Rafael Correa’s “Ministry of Morality”


Neither Mónica Hernández, the new Director of Family Plan Ecuador, nor her agenda, can hide sympathies with the sexual morality of the Catholic Church. Although it took longer than expected, on Saturday February 28, 2015, Hernández was finally presented to the country by President Rafael Correa. In a recent interview, Hernández denied being part of Opus Dei, although she did admit to being Catholic.

 The President, in a gesture not seen since the times of conservative ex-President Gabriel García Moreno (1861-1875), has again made a profession of Catholic faith. He has also claimed that the previous family planning program, the National Strategy for the Prevention of Adolescent Pregnancy (ENIPLA for its Spanish acronym), was a way of promoting “the purest and emptiest form of hedonism: pleasure for pleasure.” The new strategy, he said, is “founded in values.” Correa was emphatic: while he is in power, “values” and “family” will be the central focus of sex education provided by the State.

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 But, what does Correa mean when he talks about “values” and “family?” Here are four key points on the National Plan to Strengthen the Family, which replaces the ENIPLA.


  1. To understand the National Plan, Opus Dei and its rhetoric must be taken into consideration

PLAN V had access to the operational document of Family Plan Ecuador, which outlines its cost as USD 32,974,397.75 (several times more expensive than the ENIPLA). Its framework is based on the education of “values” and the defense of the “family.”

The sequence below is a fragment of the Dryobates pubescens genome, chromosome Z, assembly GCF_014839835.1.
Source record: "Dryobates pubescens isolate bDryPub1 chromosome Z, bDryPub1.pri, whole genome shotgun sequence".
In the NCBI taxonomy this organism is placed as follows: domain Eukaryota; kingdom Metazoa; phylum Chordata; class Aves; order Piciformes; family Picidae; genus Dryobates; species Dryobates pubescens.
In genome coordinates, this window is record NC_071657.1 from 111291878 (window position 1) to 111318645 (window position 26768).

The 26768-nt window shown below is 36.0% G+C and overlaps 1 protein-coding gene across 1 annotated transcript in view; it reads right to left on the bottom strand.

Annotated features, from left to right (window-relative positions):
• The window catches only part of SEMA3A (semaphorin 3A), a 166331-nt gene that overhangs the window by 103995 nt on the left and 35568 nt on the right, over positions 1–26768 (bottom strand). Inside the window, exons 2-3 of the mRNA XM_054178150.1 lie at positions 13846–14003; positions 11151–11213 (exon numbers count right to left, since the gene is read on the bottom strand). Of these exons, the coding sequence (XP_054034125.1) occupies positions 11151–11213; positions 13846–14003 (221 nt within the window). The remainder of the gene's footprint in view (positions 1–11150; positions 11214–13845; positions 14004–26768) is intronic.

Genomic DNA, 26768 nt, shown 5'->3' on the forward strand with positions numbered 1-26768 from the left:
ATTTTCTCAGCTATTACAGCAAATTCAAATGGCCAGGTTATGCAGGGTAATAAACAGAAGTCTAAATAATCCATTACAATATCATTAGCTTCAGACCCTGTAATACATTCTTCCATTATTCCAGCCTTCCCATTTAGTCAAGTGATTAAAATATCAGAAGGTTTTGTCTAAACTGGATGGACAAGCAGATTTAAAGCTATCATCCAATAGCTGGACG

The document cites, in several places, professors and scientists linked to Opus Dei and their international network of universities, such as the University of Navarra in Spain; the University of Piura in Peru; La Sabana University in Colombia; and Los Hemisferios University in Ecuador.

 In fact, when defining “sexuality and emotions”, the document cites María Judith Turriaga Eguiguren, who studied at the Universities of Piura and La Sabana, as well as the University of Navarra, a global academic center for the Catholic organization. Turriaga, presented as a specialist in history and education, previously worked as a professor in Los Pinos College, an exclusive secondary school for girls in Quito. Los Pinos is run by Opus Dei, as is Intisana College, where the Vice-President of Ecuador, Jorge Glas, sends his children. Turriaga has also authored several books on sexual morality and Catholic education for children, including several studies on “emotions and sexuality” and the design of content matrices for Catholic sex education in Ecuador.